Scarcely a week has passed since we had our unexpected snow storm, but at last true spring has begun, and here is a little video I made of the transition, and the exciting arrival of a Treecreeper (Certhia familiaris), a small bird which creeps up walls and tree trunks feeding on insects and spiders as it goes. And then a very exciting scene which proves spring is, at last, definitely here:
However, not only have birds been collecting nesting materials, but finally frogspawn appeared in my garden pond, and lots of it:
This is the spawn of the Common Frog, Rana temporaria. For those of you who are wondering what the green on the pond is, it is actually tiny leaves of Duckweed, a plant which exists only as a leaf, and which reproduces by cell division – one leaf turns into two, two into four, four into eight, eight into sixteen. And that is how it forms carpets of green on ponds.
August is often a damp and humid month, but it is also usually very consistent, and arguably the most pleasant of the summer months in Wicklow. Perhaps it is because we know another summer is slowly drawing to an end and try to appreciate every moment more knowing Autumn and Winter lie ahead wth their long nights. If you look in long grass around meadows you will now find tiny Common Frogs (Rana temporaria) which were tadpoles earlier in the year. And they really are tiny as you can see by this one which actually hopped onto my hand while I was sitting on a lawn:
We have only one species of frog in Ireland, and it is so important to our economy that it is protected by law at every stage of development. It is illegal to collect frogspawn, catch frogs, or even handle them without a licence. Of course, for practical reasons these creatures do sometimes have to be manhandled to get them out of harm’s way. The reason frogs are so important to Ireland is because of their voracious eating of agricultural pests. And speaking of pests, August is considerably more pleasant than July because the blood-sucking biting flies have greatly diminished in numbers after their population explosion. The Cleg Fly (Haematopota pluvialis) pictured, (our most common Horse Fly) attacked me last week and I just managed to swat it away. I looked for it for five minutes fearing it was still waiting to launch another attack when I suddenly noticed it had been caught by a spider. The spider is at the very rear of the fly and is much smaller. Note the enormous skin-puncturing awl-like beak under the Cleg Fly’s remarkably patterned eyes.
However, August is a sad time too, because one of our summer migrating birds leaves for Africa. The Swift (Apus apus) is quite a bit larger than the Swallow, House Martin or Sand Martin and has much longer wings. It can best be described as a flying crescent. Swifts look black but are actually a very dark, chocolatey brown. Keep your eyes open and you might see one or more stragglers flying with the Swallows. They are difficult to photograph compared with Swallows or House Martins, but they look almost the same close up as they do from a distance due to their dark colouration.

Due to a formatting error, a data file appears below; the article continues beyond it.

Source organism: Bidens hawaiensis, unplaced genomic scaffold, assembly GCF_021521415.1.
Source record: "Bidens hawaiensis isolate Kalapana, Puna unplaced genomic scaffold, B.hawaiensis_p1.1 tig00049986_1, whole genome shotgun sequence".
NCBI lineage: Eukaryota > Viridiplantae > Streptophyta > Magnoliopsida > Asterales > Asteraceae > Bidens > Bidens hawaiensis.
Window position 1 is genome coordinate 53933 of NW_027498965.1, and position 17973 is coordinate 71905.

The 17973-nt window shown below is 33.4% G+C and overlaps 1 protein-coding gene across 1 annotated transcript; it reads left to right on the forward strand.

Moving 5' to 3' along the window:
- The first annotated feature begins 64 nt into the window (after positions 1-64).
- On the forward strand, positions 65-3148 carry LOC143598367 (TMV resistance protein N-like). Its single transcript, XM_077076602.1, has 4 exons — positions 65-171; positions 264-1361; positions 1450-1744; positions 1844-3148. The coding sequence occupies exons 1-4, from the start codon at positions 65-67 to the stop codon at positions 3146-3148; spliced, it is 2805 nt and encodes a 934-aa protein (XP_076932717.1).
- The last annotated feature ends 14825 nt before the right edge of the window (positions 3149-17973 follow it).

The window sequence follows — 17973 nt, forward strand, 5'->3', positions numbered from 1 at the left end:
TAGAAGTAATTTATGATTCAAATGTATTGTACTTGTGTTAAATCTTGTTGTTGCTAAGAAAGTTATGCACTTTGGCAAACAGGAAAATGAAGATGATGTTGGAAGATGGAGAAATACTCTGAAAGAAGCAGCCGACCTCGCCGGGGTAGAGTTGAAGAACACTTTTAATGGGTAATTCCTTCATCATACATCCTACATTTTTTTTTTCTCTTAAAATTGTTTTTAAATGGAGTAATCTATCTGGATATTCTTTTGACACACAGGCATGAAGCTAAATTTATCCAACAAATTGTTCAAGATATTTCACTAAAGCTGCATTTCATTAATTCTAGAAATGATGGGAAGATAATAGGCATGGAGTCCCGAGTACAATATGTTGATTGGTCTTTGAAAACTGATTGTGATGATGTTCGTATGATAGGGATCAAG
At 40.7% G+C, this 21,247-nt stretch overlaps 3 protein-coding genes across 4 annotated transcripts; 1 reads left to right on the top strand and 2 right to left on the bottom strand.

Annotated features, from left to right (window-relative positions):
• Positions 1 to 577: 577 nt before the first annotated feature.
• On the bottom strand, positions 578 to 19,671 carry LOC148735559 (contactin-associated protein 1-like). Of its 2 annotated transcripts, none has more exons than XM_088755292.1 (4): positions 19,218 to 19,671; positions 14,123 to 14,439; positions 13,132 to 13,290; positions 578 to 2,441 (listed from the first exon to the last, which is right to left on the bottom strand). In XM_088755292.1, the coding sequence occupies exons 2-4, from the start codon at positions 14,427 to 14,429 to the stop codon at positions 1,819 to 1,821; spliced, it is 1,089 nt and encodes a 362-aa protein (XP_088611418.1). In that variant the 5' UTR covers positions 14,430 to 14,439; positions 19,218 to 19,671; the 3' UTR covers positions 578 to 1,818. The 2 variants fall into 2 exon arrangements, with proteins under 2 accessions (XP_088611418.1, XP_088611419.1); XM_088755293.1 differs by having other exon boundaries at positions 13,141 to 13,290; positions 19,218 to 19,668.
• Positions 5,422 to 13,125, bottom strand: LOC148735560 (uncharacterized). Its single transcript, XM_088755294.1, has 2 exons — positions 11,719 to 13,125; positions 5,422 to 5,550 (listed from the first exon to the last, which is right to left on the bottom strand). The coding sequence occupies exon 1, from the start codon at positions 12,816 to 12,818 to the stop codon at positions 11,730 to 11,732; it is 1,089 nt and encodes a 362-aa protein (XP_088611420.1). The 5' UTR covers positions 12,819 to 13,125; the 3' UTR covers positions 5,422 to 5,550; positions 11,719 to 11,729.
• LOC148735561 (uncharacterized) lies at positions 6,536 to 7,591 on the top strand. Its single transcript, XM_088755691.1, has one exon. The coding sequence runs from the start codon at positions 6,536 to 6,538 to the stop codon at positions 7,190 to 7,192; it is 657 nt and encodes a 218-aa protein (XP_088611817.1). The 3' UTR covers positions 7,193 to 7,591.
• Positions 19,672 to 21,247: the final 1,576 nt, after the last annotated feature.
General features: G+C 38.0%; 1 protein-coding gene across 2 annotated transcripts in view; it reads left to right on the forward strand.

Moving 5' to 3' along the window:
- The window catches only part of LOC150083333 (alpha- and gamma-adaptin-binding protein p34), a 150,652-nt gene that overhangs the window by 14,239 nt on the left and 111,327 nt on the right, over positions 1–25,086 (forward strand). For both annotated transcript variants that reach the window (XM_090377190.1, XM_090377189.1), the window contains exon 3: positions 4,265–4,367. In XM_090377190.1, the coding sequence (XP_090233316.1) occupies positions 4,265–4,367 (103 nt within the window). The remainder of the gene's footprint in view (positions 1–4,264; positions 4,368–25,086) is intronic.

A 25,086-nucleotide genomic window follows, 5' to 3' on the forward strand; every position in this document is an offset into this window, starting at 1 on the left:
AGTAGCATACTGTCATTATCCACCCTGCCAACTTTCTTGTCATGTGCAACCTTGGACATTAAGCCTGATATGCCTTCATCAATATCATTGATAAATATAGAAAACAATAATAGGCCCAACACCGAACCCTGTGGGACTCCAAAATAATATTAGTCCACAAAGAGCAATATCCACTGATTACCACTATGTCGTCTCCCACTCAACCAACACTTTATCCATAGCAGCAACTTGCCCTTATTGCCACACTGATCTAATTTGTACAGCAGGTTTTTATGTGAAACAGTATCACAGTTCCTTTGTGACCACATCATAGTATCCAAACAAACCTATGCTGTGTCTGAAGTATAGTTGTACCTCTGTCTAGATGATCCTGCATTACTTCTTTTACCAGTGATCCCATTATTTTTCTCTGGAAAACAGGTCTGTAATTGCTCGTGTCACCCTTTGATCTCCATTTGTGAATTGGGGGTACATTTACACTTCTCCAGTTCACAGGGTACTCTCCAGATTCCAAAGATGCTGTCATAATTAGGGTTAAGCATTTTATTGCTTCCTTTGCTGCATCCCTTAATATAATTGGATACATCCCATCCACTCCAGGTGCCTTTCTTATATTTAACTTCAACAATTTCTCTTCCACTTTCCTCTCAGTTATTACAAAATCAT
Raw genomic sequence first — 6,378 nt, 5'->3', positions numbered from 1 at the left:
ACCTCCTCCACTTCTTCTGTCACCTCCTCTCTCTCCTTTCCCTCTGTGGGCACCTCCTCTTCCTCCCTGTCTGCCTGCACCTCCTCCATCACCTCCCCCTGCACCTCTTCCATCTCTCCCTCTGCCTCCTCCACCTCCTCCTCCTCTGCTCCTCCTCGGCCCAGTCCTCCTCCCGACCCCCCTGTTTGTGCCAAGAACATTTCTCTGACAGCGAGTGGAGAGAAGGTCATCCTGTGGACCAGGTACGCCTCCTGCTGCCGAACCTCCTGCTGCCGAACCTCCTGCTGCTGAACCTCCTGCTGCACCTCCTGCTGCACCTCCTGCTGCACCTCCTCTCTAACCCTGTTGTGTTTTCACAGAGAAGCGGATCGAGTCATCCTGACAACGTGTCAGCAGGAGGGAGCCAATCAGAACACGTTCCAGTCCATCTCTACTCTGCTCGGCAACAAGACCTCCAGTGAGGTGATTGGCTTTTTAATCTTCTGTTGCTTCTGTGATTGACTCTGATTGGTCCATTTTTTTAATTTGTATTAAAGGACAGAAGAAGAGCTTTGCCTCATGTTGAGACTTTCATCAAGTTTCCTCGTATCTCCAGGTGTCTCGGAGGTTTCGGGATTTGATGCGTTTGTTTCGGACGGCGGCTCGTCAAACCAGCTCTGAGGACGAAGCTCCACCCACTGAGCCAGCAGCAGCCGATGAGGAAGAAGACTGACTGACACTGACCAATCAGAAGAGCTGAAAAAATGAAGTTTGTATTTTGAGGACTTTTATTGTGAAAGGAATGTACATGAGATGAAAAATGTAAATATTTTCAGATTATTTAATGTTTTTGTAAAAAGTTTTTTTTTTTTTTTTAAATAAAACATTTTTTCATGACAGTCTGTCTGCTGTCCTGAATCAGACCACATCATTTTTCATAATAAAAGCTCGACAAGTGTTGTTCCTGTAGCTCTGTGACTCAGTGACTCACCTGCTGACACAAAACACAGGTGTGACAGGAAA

Today is St. Brigid’s Day, the traditional start of the Celtic Spring, and it is very springlike by any standards. In the last few days I found Snowdrops (Galanthus nivalis) blooming:
Only three days ago I found my first Crocus blooming, although I hasten to add that this is not one of the crocuses which I normally consider as the true sign spring has begun, this one being a more recent addition to the garden, but beautiful nonetheless:
And today the first Daffodil in my garden began to bloom, undoubtedly due to the long-awaited arrival of spring rain:
This winter has been as dry as last winter was wet. In fact, it has been so dry that reservoirs across Ireland have been at levels normally associated with hot summers, as so little rain has fallen. But this week, fortunately, the rain has arrived and the plants and animals have been awakened by it. The night before last I spotted a big handsome Common Frog (Rana temporaria) hopping along the path in the dead of night, under a deluge of rain. It can’t be long before they start to spawn. and many probably already have:
And early in the evening, as though to mark the occasion, we had the rare sight of the Moon and the brightly-burning planet Venus promenading across the sky with the planet Mars, a small reddish dot, almost halfway between them, which is apparently quite a rare event:
Finally, and most exciting of all for me, I had the good luck to spot a moth resting on a wall yesterday, and it was a species I haven’t seen before, the Mottled Grey (Colostygia multistrigaria):
This moth normally flies in February and March, mostly in March, but the good conditions seem to have brought this one out earlier than usual. However, the moth that really is the harbinger of spring, the Early Thorn, hasn’t appeared yet. I suspect I’ll find one sooner rather than later this year.